Kovacs, GG, Peden, A, Weis, S, Höftberger, R, Berghoff, AS, Yull, H, Ströbel, T, Koppi, S, Katzenschlager, R, Langenscheidt, D, Assar, H, Zaruba, E, Gröner, A, Voigtländer, T, Puska, G, Hametner, E, Grams, A, Muigg, A, Knoflach, M, László, L, Ironside, JW, Head, MW & Budka, H 2013, 'Rapidly progressive dementia with thalamic degeneration and peculiar cortical prion protein immunoreactivity, but absence of proteinase K resistant PrP: a new disease entity?', Acta neuropathologica communications, vol. 1, no. 1, pp. 72. https://doi.org/10.1186/2051-5960-1-72
Kovacs, Gabor G. ; Peden, Alexander ; Weis, Serge ; Höftberger, Romana ; Berghoff, Anna S. ; Yull, Helen ; Ströbel, Thomas ; Koppi, Stefan ; Katzenschlager, Regina ; Langenscheidt, Dieter ; Assar, Hamid ; Zaruba, Elisabeth ; Gröner, Albrecht ; Voigtländer, Till ; Puska, Gina ; Hametner, Eva ; Grams, Astrid ; Muigg, Armin ; Knoflach, Michael ; László, L. ; Ironside, James W. ; Head, Mark W. ; Budka, Herbert. / Rapidly progressive dementia with thalamic degeneration and peculiar cortical prion protein immunoreactivity, but absence of proteinase K resistant PrP : a new disease entity?. In: Acta neuropathologica communications. 2013 ; Vol. 1, No. 1. pp. 72.
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T2 - a new disease entity?

AU - Kovacs, Gabor G.

AU - Peden, Alexander

AU - Weis, Serge

AU - Höftberger, Romana

AU - Berghoff, Anna S.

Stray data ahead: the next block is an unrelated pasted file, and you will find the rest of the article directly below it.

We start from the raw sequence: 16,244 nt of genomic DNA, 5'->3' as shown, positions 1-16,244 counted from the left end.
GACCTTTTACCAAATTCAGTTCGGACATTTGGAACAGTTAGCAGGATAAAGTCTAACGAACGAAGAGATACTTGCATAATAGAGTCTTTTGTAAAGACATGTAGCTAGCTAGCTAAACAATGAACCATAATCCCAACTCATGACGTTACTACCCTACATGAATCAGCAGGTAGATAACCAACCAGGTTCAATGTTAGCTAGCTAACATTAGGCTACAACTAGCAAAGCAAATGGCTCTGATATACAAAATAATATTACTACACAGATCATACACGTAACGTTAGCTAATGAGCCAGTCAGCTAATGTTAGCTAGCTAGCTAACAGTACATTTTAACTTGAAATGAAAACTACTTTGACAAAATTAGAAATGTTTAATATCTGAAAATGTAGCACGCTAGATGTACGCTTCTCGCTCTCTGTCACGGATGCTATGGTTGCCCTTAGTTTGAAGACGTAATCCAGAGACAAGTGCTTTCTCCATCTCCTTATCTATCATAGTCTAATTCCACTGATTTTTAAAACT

AU - Yull, Helen

AU - Ströbel, Thomas

AU - Koppi, Stefan

AU - Katzenschlager, Regina

AU - Langenscheidt, Dieter

AU - Assar, Hamid

AU - Zaruba, Elisabeth

AU - Gröner, Albrecht

AU - Voigtländer, Till

AU - Puska, Gina

AU - Hametner, Eva

AU - Grams, Astrid

AU - Muigg, Armin

AU - Knoflach, Michael

AU - László, L.

AU - Ironside, James W.

AU - Head, Mark W.

AU - Budka, Herbert

PY - 2013

Y1 - 2013

N2 - BACKGROUND: Human prion diseases are a group of rare fatal neurodegenerative conditions with well-developed clinical and neuropathological diagnostic criteria. Recent observations have expanded the spectrum of prion diseases beyond the classically recognized forms.RESULTS: In the present study we report six patients with a novel, apparently sporadic disease characterised by thalamic degeneration and rapidly progressive dementia (duration of illness 2-12 months; age at death: 55-81 years). Light and electron microscopic immunostaining for the prion protein (PrP) revealed a peculiar intraneuritic distribution in neocortical regions. Proteinase K resistant PrP (PrPres) was undetectable by Western blotting in frontal cortex from the three cases with frozen tissue, even after enrichment for PrPres by centrifugation or by phosphotungstic acid precipitation. Conformation-dependent immunoassay analysis using a range of PK digestion conditions (and no PK digestion) produced only very limited evidence of meaningful D-N (denatured/native) values, indicative of the presence of disease-associated PrP (PrPSc) in these cases, when the results were compared with appropriate negative control groups.CONCLUSIONS: Our observation expands the spectrum of conditions associated with rapidly progressive dementia and may have implications for the understanding of the pathogenesis of prion diseases.